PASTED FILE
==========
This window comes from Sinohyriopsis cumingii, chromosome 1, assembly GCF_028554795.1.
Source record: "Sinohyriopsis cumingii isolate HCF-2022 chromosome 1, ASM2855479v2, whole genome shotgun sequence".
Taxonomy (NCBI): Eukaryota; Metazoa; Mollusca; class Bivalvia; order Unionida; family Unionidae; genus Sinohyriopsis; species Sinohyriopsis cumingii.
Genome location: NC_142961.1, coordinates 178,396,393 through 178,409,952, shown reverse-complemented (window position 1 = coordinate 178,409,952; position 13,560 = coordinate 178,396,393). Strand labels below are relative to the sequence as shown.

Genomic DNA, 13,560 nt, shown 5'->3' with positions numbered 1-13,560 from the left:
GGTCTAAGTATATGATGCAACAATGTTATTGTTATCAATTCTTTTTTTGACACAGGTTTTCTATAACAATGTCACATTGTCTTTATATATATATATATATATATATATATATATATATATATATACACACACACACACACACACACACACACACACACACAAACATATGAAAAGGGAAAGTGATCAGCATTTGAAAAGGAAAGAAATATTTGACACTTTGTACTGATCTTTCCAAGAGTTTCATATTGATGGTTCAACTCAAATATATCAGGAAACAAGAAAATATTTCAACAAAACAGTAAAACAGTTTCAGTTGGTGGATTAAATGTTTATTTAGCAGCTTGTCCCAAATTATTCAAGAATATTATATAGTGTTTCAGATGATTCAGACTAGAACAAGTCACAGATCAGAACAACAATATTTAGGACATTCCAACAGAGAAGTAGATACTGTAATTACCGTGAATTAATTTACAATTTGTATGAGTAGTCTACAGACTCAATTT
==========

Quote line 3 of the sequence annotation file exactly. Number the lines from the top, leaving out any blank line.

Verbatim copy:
Taxonomy (NCBI): Eukaryota; Metazoa; Mollusca; class Bivalvia; order Unionida; family Unionidae; genus Sinohyriopsis; species Sinohyriopsis cumingii.